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In re Marriage of Mary A. Henry

Illinois Appellate Court


June 08, 1998

IN RE MARRIAGE OF MARY A. HENRY, N/K/A MARY GAERTNER, PETITIONER-APPELLEE, AND STEVEN HENRY, RESPONDENT-APPELLANT.

The opinion of the court was delivered by: Justice Geiger,

Appeal from the Circuit Court of Du Page County.

No. 90--D--3005

Honorable Jane H. Mitton, Judge, Presiding.

PRESIDING JUSTICE GEIGER delivered the opinion of the court:

The respondent, Steven Henry, appeals from an order of protection entered by the circuit court of Du Page County on November 18, 1996, pursuant to the Illinois Domestic Violence Act of 1986 (the Act) (750 ILCS 60/101 et seq. (West 1996)). On appeal, the respondent argues that (1) the trial court failed to make the statutorily required findings for the entry of an order of protection; (2) there was insufficient evidence to support the order of protection; and (3) the trial court failed to consider the balance of hardships. We reverse.

The following facts are taken from the record. The parties' marriage was dissolved on October 8, 1992. The petitioner, Mary Gaertner, was granted the physical custody of their two minor children, Kristen and Stefanie, and the respondent was granted visitation rights. On September 26, 1996, the petitioner and her current husband, Kent Gaertner, filed a verified petition for order of protection against the respondent. The petition alleged that, on September 24, 1996, the petitioner and her husband attended a joint conciliation meeting with the respondent and his current wife. The meeting took place at the office of the court-appointed conciliator, Dr. Roger Hatcher, who is a clinical psychologist. During the meeting, the respondent allegedly became "enraged" at the petitioner and her husband, began "gesturing and screaming" at them, and challenged the petitioner's husband to a fight. The petition further alleged that, later that evening, the respondent had visitation with his two children. During his visitation, the respondent allegedly kept what appeared to be a pistol in the waistband of his pants.

On November 18, 1996, the trial court held a hearing on the petition. Following the hearing, the trial court entered a plenary order of protection against the respondent. The order (1) prohibited the respondent from harassing or abusing the petitioner, her husband, and the parties' two children; (2) prohibited him from entering the petitioner's residence; (3) directed him to attend monthly counseling sessions with Dr. Hatcher as a condition to continued visitation; and (4) directed him to surrender his handguns to the Du Page County sheriff.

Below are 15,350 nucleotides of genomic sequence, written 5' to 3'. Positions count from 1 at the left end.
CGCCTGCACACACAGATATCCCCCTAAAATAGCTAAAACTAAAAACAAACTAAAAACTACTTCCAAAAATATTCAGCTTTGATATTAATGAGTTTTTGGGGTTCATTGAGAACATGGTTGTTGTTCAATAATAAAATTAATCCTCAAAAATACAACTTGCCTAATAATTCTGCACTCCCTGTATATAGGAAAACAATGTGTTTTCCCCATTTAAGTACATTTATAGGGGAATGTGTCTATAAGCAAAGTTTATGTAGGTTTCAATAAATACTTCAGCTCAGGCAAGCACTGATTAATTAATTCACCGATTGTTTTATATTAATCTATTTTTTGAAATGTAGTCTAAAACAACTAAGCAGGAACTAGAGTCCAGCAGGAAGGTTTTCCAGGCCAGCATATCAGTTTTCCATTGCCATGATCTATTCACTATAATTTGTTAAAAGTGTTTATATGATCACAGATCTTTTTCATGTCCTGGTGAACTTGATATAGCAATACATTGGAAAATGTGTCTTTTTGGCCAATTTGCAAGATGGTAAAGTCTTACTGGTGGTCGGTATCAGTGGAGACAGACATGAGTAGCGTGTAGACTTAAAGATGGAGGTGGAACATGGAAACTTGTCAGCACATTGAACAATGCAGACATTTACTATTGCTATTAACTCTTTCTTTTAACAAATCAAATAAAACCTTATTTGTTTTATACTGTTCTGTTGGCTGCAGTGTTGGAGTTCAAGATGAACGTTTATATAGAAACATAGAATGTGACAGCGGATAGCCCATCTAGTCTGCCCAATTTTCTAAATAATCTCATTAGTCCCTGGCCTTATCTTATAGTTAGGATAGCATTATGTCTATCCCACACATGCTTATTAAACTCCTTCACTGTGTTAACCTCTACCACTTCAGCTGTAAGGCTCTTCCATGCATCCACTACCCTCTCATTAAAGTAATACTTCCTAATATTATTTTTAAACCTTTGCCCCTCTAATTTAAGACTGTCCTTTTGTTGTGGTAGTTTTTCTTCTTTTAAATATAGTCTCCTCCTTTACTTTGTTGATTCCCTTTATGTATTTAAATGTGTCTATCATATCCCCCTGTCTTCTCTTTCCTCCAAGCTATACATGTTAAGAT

On December 12, 1996, the respondent filed a motion to vacate the protective order, arguing that (1) the petitioner failed to present sufficient evidence to support her allegations; (2) that the "pistol" at issue was, in fact, a replica or toy pistol; (3) that no physical altercation occurred between him and the petitioner's husband on September 24, 1996; and (4) that the trial court's order requiring him to surrender his weapons violated his constitutional rights. On June 18, 1997, the trial court denied the respondent's motion to vacate. The respondent filed a timely notice of appeal.

We first address the respondent's argument that the trial court failed to make the required findings under section 214(c)(3) of the Act (750 ILCS 60/214(c)(3) (West 1996)) prior to entering the order of protection. The respondent argues that the trial court failed to indicate in the record that (1) it considered the applicable relevant factors under the Act; (2) the alleged conduct would likely cause irreparable harm or continued abuse; and (3) it was necessary to grant the requested relief in order to protect the alleged abused persons.

At the outset, we note that, although the respondent failed to raise this issue in his posttrial motion, the issue has not been waived for purposes of appellate review. Supreme Court Rule 366(b)(3)(ii) provides that, in non-jury cases, "[n]either the filing of nor the failure to file a post-judgment motion limits the scope of review." 155 Ill. 2d 366(b)(3)(ii). Thus, Supreme Court Rule 366(b)(3)(ii) enables a party to raise certain issues for the first time on appeal. In re Marriage of Wright, 212 Ill. App. 3d 392, 398 (1991).

We acknowledge that there is a split of authority regarding the interpretation of Rule 366(b)(3)(ii). See In re Marriage of Wright, 212 Ill. App. 3d 392 (1991); In re Marriage of Harper, 191 Ill. App. 3d 245 (1989). In Harper, the trial court deviated from the statutory child support guidelines and failed to provide written findings in support of its ruling. Harper, 191 Ill. App. 3d at 246. The Illinois Appellate Court, Fourth District, declined to review the trial court's alleged failure to provide written findings because of the petitioner's failure to raise the issue before the trial court. Harper, 191 Ill. App. 3d at 246. The court explained its ruling as follows:

"Rule 366(b)(3)(ii) eliminates the requirement for a post-trial motion in non-jury civil cases, but does not eliminate the requirement for a timely objection to an alleged procedural error." Harper, 191 Ill. App. 3d at 247.

The reviewing court did, however, address the petitioner's argument that there was insufficient evidence to support the trial court's order. Harper, 191 Ill. App. 3d at 247. The reviewing court considered the issue after concluding that a sufficiency-of-the-evidence argument was an attack on the judgment itself and not on the procedures employed by the trial court in reaching its judgment. Harper, 191 Ill. App. 3d at 247.